Archive for the ‘Phones’ Category

Service of Stopping Robocalls

Monday, July 23rd, 2018

Photo: arstechnica.com

I try not to pick up calls from unusual area codes because I suspect a sales or robocall. I read that the objective is not to let these callers know they’ve reached a live number. I was wrong at least when it comes to robocalls. Read on.

So what can I do to stop the onslaught? Nothing much, according to Katherine Bindley of The Wall Street Journal. She lamented “Why can’t anyone stop this madness? When will it end?” She was inspired to research and write her article after racing out of the shower to catch a call she thought was her boss. It was a robocall. This morning the same thing happened to me. The unknown caller left no message.

In preparing for her article, she heard “There’s no silver bullet” time and again from pundits She advises that you hang up if you pick up a robocall. If you respond in any other way the robocalling company might sell your reactive number to others.

Bindley explained: “Back when phone calls were transmitted over copper wires, businesses paid a lot of money for phone systems that allowed 1,000 employees to make calls without needing 1,000 phone lines. These systems inserted caller ID so, for instance, customers all saw the same business number, regardless of which employee made the call.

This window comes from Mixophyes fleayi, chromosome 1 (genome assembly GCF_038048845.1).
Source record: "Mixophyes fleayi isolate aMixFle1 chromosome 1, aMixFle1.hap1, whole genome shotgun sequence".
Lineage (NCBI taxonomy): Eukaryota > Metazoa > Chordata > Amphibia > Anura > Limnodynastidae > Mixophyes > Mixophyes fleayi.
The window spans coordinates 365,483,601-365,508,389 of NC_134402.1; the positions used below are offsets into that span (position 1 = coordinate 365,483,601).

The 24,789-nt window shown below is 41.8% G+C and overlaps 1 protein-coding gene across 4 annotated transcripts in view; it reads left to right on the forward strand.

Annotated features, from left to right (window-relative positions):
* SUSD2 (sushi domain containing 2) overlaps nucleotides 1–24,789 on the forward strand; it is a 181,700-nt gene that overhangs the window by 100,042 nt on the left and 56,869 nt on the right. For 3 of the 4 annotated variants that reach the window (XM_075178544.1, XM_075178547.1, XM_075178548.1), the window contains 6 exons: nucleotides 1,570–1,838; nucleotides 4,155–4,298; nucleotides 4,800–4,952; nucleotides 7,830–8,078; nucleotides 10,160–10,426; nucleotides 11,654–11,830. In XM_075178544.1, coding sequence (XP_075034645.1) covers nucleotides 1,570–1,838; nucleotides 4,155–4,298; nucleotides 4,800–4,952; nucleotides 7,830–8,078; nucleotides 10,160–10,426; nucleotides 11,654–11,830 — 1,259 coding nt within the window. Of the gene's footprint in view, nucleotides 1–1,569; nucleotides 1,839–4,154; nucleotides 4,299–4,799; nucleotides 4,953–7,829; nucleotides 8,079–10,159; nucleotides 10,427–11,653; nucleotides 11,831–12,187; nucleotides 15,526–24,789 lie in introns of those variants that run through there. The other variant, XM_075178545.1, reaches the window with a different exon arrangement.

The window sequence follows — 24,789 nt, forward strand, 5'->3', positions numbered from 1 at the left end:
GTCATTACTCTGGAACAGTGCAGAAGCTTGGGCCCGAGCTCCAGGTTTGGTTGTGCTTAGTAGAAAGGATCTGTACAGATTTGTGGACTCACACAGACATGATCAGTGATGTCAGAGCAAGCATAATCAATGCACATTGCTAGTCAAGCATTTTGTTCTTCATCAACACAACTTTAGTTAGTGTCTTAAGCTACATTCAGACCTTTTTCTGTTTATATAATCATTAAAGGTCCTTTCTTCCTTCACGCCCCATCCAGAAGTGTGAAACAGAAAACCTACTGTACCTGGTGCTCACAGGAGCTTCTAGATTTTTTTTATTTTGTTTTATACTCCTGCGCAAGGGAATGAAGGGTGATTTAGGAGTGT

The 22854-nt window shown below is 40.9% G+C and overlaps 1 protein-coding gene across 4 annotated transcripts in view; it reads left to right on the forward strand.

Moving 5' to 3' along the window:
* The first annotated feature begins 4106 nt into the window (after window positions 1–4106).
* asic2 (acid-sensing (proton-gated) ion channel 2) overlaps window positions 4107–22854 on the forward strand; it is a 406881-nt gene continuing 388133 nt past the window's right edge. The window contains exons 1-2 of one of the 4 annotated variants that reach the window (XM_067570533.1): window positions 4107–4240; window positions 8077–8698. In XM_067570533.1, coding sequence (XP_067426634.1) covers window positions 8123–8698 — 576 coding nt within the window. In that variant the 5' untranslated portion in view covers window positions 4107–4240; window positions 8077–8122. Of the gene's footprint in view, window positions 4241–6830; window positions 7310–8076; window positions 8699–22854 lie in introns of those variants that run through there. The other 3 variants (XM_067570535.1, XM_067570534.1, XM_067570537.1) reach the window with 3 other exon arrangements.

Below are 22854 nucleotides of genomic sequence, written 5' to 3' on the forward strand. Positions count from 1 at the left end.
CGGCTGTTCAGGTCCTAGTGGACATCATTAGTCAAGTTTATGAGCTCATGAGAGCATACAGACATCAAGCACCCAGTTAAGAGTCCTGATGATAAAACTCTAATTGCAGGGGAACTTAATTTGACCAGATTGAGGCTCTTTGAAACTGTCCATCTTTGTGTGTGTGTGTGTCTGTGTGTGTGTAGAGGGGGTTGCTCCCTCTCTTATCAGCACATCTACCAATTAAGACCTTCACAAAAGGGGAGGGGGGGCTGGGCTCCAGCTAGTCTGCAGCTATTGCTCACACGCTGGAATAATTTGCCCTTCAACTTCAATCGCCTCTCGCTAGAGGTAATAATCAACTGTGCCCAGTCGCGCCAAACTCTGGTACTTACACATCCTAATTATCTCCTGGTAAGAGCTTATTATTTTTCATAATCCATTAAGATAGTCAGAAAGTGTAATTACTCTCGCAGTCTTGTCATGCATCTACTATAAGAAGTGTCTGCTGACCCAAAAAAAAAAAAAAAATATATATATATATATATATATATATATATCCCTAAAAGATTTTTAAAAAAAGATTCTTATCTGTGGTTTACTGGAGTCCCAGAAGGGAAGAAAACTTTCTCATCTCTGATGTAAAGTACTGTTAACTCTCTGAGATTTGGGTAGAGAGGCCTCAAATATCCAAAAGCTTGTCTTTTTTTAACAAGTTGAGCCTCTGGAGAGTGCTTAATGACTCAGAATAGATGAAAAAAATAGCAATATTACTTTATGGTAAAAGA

Photo: ksryangroup.com

“With the internet, businesses don’t need expensive hardware. Anyone can start a mini call center with software that auto-dials numbers and spoofs caller ID. They also need a provider to ‘originate’ the call, that is, connect the internet call to the phone network.”

Bindley wrote that “developers have proposed a call-certifying protocol…. If a bad guy tries to spoof the caller ID, the call would go through, but it wouldn’t be verified. Eventually, users would see a check mark or other indicator for verified calls.” Verification that a caller has the right to use a phone number leading to the approval check could take as long as five years though Verizon expects to launch a program later this year, Bindley reported.

She suggests you add your number to the Do Not Call Registry managed by the FTC. I checked and you can access by phone at 888-382-1222—use the phone you want to register—or online at www.donotcall.gov. Once the number is on the registry for 31 days you can report unwanted sales calls using the same phone number and website.

Photo: phys.org